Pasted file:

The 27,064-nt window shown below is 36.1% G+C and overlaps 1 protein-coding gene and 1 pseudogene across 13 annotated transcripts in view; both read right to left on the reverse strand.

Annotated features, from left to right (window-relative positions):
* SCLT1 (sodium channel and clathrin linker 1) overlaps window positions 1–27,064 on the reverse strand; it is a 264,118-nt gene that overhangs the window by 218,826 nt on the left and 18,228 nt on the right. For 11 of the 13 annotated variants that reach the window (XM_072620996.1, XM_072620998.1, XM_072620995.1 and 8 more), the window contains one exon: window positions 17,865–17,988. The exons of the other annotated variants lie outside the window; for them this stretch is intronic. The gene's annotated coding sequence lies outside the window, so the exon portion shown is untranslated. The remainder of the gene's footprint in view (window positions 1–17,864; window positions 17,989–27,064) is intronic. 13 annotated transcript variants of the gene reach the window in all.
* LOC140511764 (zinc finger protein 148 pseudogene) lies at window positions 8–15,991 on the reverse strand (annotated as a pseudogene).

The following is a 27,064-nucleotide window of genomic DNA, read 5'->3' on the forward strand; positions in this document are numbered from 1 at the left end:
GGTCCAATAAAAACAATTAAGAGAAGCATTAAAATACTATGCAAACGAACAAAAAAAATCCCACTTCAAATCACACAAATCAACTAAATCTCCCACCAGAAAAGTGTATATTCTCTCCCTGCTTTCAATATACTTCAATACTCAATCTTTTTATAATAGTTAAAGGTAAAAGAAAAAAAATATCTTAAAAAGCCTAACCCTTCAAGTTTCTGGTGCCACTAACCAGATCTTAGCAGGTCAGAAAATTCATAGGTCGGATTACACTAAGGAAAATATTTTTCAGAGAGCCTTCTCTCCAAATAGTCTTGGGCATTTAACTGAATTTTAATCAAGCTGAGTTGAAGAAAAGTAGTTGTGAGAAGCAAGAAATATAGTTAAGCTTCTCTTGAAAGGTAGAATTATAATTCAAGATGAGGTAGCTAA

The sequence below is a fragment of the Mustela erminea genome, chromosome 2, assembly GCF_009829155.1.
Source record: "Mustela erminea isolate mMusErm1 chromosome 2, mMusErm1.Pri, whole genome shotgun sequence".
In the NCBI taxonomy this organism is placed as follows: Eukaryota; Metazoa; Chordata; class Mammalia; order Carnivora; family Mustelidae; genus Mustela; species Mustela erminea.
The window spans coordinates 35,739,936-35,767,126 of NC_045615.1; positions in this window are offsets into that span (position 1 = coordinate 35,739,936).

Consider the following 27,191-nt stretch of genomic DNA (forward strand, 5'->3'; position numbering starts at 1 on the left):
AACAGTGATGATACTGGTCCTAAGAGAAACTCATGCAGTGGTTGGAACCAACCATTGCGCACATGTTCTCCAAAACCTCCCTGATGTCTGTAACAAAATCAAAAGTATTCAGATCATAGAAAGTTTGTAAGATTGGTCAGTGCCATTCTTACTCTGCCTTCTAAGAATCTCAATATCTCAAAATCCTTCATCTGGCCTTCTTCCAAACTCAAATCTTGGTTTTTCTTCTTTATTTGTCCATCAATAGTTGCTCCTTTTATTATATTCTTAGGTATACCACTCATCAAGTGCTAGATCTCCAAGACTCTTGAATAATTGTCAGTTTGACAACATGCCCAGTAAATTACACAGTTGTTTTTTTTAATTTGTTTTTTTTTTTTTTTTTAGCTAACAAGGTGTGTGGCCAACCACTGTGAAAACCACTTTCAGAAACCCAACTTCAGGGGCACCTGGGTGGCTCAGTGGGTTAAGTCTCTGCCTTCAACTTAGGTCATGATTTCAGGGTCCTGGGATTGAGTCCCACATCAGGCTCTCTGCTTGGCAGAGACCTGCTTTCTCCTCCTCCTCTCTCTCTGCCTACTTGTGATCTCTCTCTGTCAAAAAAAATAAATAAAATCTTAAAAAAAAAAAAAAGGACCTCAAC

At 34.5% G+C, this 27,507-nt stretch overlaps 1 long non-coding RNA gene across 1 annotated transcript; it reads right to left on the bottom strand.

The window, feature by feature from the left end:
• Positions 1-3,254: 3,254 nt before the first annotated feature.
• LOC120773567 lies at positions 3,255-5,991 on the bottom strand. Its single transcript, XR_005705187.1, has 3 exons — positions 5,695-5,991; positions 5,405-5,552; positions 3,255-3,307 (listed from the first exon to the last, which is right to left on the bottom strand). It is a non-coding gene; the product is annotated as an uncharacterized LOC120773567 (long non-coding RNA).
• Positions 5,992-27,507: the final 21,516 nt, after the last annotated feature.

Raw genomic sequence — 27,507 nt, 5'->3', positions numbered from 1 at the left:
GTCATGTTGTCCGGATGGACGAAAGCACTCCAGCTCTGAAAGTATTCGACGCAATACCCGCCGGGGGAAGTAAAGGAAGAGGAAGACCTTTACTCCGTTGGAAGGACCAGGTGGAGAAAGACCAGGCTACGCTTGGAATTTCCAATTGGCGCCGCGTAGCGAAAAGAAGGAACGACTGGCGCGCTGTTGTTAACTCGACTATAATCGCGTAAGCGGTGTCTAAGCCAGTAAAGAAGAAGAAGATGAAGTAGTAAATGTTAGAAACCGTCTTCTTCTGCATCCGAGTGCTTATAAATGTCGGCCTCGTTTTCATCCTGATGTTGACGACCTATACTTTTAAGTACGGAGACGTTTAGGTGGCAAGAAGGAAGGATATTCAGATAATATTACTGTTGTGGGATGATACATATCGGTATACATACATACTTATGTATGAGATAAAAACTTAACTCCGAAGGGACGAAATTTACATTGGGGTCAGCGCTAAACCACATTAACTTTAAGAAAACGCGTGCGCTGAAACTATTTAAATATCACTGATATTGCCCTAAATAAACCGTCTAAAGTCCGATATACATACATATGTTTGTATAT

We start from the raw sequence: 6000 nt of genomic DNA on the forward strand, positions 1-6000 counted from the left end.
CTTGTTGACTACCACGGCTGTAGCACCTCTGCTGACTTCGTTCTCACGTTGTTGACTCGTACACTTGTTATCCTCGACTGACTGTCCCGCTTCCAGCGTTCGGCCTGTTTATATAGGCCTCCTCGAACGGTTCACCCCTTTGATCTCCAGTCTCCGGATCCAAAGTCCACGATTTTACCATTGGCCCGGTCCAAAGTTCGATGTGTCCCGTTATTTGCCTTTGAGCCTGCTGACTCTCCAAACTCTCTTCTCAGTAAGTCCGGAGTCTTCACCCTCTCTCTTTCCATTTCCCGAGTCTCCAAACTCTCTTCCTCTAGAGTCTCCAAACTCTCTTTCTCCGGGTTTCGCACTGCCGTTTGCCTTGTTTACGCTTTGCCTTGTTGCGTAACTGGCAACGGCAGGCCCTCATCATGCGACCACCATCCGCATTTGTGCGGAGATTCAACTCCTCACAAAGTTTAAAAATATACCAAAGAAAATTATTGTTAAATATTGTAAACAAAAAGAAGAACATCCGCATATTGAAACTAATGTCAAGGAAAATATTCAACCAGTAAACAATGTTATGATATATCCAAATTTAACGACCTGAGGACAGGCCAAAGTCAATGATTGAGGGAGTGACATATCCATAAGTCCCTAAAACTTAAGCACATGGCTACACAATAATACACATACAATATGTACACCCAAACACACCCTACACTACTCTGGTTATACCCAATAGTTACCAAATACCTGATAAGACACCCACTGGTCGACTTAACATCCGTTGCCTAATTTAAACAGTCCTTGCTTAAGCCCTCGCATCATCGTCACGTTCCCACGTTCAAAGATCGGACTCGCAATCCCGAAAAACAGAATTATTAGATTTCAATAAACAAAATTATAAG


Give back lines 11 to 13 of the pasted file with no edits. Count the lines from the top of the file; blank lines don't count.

Consider the following 27,191-nt stretch of genomic DNA (forward strand, 5'->3'; position numbering starts at 1 on the left):
AACAGTGATGATACTGGTCCTAAGAGAAACTCATGCAGTGGTTGGAACCAACCATTGCGCACATGTTCTCCAAAACCTCCCTGATGTCTGTAACAAAATCAAAAGTATTCAGATCATAGAAAGTTTGTAAGATTGGTCAGTGCCATTCTTACTCTGCCTTCTAAGAATCTCAATATCTCAAAATCCTTCATCTGGCCTTCTTCCAAACTCAAATCTTGGTTTTTCTTCTTTATTTGTCCATCAATAGTTGCTCCTTTTATTATATTCTTAGGTATACCACTCATCAAGTGCTAGATCTCCAAGACTCTTGAATAATTGTCAGTTTGACAACATGCCCAGTAAATTACACAGTTGTTTTTTTTAATTTGTTTTTTTTTTTTTTTTTAGCTAACAAGGTGTGTGGCCAACCACTGTGAAAACCACTTTCAGAAACCCAACTTCAGGGGCACCTGGGTGGCTCAGTGGGTTAAGTCTCTGCCTTCAACTTAGGTCATGATTTCAGGGTCCTGGGATTGAGTCCCACATCAGGCTCTCTGCTTGGCAGAGACCTGCTTTCTCCTCCTCCTCTCTCTCTGCCTACTTGTGATCTCTCTCTGTCAAAAAAAATAAATAAAATCTTAAAAAAAAAAAAAAGGACCTCAAC

At 34.5% G+C, this 27,507-nt stretch overlaps 1 long non-coding RNA gene across 1 annotated transcript; it reads right to left on the bottom strand.